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Thread: 1957 Ford Panel front clip change question.
          
   
   

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  1. #1
    bhaas's Avatar
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    Car Year, Make, Model: 57 Ford Panel
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    1957 Ford Panel front clip change question.

     



    I have a 1957 Ford Panel and I was told I could put a Chevy S10 front end on it with disc brakes. I know I would have to cut the frame and weld in the S10 clip. How hard is this to do? I have all the tools to do it but would like some input on this. Any help and tips much appreciated. Thanks.

    Brad...

    http://12.229.125.18:3128/panel.jpg

  2. #2
    Bob Parmenter's Avatar
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    Car Year, Make, Model: 32, 40 Fords,
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    Welcome aboard Brad.

    "CAN" is a great term. "SHOULD" is another. You can put anything on anything if you have the determination and the skill. I would question whether an S-10 is really wide enough to work out correctly.

    I assume you are trying to get coil spring suspension to replace the leaves, and discs to replace the drums. The S-10 probably appeals because it's perceived to be "inexpensive" to achieve both goals. If all you look at is initial cost of pieces of hardware that assumption would appear true. However, doing a front clip change is not a job for an amateur unless he is very talented and patient enough to do homework on how to do it right. Taking someone elses word for it (e.g. the S-10 swap) is not a good thing to do. Good that you've asked around before jumping in. I would suggest you spend this season looking at actual installations other F100 guys have done to achieve the same goals you desire. Discuss with them the pros and cons, if they're happy with their choice, and if they'd do it the same way again.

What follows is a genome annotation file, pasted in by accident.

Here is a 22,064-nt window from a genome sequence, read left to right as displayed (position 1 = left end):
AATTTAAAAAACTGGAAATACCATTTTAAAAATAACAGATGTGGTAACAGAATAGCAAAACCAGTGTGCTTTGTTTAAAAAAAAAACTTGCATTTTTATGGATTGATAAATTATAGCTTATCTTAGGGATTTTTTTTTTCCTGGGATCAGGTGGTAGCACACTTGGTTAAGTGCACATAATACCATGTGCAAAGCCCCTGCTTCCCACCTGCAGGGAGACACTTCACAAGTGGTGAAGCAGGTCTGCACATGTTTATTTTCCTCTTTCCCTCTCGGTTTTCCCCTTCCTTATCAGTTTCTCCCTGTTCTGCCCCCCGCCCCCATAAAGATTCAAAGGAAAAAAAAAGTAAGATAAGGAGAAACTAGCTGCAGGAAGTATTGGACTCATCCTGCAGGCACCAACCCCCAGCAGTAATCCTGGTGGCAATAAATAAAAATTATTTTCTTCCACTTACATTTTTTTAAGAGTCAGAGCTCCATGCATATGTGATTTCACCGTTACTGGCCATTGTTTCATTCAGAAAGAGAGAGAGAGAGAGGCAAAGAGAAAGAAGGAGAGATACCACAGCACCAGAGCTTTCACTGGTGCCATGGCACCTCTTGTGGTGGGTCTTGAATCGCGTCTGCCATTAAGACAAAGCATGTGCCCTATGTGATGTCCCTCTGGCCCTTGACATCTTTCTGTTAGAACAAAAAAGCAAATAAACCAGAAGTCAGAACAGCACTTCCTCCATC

Changing the front chassis clip also entails re-engineering the mounting points for the whole front sheetmetal assembly. This is a primary reason why some of the more experienced folks will choose a route that retains the original rails and then attaches other, later model components. There are kits to install Mustang II, Cordoba, Volare, and Dakota suspensions under these frames. If you check the Truckin' magazines you'll likely find lot's of ads that represent these suppliers.

    Remember, it might be cheaper to buy a donor clip initially, but if it's installation ruins the truck, it becomes VERY expensive (not to mention disheartening).
    Your Uncle Bob, Senior Geezer Curmudgeon

    It's much easier to promise someone a "free" ride on the wagon than to urge them to pull it.

    Luck occurs when preparation and opportunity converge.

  3. #3
    bhaas's Avatar
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    Are there any websites that go into any detail of how to do this? Pictures would be nice to. I've been searching Google for days trying to find info on how to do this and haven't had much luck. I got lucky today and found this site. So far this is as close as I've come to any info on this. I'm not set on the S10 frame. Whatever works the best is what I want to do. I just need more info. Thanks for the reply.

    Brad...

  4. #4
    Mike P's Avatar
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    Car Year, Make, Model: 57 Ply, 68 Ply Valiant, 83 El Camino
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    You might also check any local hotrod shops and cruse nights and see what setups have been done in the local area.

    I'm not sure if it's a factor on the 57's or not, but on the earlier ford trucks, the serial number was stamped on the right front frame rail. There was also a serial tag attached to the glove box door with screws, but many states require the inspector to go by the frame number for obvious reasons. This could turn into a real problem if you decide to sell the truck and that section of frame has been removed.